Picture: Omrop Fryslan, Jantine Weidenaar

For years, work has been ongoing behind the scenes to salvage the Lancaster ED603 from the IJsselmeer, and historical research has been conducted on the wreckage.

Retrieving a historic aircraft from the IJsselmeer is no simple task. Factors such as conditions, safety, and the likelihood of success must be considered. The Lancaster ED603 crashed in June 1943, approximately six kilometers from Breezanddijk in the IJsselmeer, at a depth of about four meters.

In March 1996, the aircraft was accidentally discovered by Volendam fishermen from the VD64. They reported the location to the authorities and were able to provide a picture with the serial number of the aircraft. With this information, it was quickly determined that it was a Royal Air Force (RAF) aircraft from 1943.

Using sonar images and underwater cameras, attempts were made to gain insight into the 80-year-old Lancaster. However, due to the murky waters of the IJsselmeer and the fact that much of the wreckage had sunk into the sand, many questions remained.

The primary question was the whereabouts of the three missing airmen. Several weeks after the Lancaster crash in 1943, four of the seven crew members had already washed ashore on the Frisian coast. They were buried in Stavoren, Hindeloopen, and Workum.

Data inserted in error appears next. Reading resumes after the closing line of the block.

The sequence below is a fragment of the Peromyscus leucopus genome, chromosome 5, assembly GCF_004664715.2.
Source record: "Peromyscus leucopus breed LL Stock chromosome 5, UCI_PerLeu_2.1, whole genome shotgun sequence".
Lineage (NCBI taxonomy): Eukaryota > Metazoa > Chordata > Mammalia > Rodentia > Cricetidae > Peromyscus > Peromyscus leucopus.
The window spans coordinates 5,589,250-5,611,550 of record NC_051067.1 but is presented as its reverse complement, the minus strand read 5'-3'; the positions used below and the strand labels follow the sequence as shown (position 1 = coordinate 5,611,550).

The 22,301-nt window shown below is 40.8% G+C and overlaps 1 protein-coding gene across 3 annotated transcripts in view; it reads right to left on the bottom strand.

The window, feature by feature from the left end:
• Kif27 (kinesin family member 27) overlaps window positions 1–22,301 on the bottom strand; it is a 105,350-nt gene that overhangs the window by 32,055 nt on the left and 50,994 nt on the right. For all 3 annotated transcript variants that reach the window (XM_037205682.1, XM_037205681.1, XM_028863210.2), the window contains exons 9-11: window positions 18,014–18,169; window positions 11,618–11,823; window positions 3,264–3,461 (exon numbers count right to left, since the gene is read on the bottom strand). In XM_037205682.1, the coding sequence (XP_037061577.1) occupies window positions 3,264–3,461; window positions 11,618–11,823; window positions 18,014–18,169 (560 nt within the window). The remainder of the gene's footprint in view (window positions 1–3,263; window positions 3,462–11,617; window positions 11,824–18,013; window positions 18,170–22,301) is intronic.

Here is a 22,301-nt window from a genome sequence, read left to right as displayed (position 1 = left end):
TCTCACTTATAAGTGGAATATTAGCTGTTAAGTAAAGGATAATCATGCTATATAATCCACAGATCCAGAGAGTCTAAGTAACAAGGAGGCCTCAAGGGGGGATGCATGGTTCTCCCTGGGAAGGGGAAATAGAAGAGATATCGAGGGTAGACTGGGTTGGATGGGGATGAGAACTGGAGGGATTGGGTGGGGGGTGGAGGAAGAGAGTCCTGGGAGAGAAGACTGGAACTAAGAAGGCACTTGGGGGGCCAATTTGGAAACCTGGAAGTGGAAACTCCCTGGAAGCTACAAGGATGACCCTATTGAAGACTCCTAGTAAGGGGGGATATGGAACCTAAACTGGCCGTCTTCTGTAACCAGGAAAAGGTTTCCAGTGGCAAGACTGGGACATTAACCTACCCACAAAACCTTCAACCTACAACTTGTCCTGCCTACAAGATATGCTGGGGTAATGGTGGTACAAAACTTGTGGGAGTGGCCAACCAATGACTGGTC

Significant technical work
After conducting the necessary research and creating a plan, practical preparations for the salvage operation began in recent weeks. A large quantity of materials was shipped to the middle of the IJsselmeer to construct a cofferdam around the old Lancaster.

A cofferdam is a type of enclosure made by setting up sheet piles in a body of water, which can be in a lake or a river.

In August, the pumps were activated, allowing the Lancaster to see daylight for the first time. The actual salvage of the wreckage began in September. Because this process needs to be carried out with great care, defense authorities allocated several weeks for it.

The goal is to retrieve the entire wreckage from the seabed. It is possible that parts of the aircraft may be displayed in museums at a later time, but that discussion will occur after the salvage operation.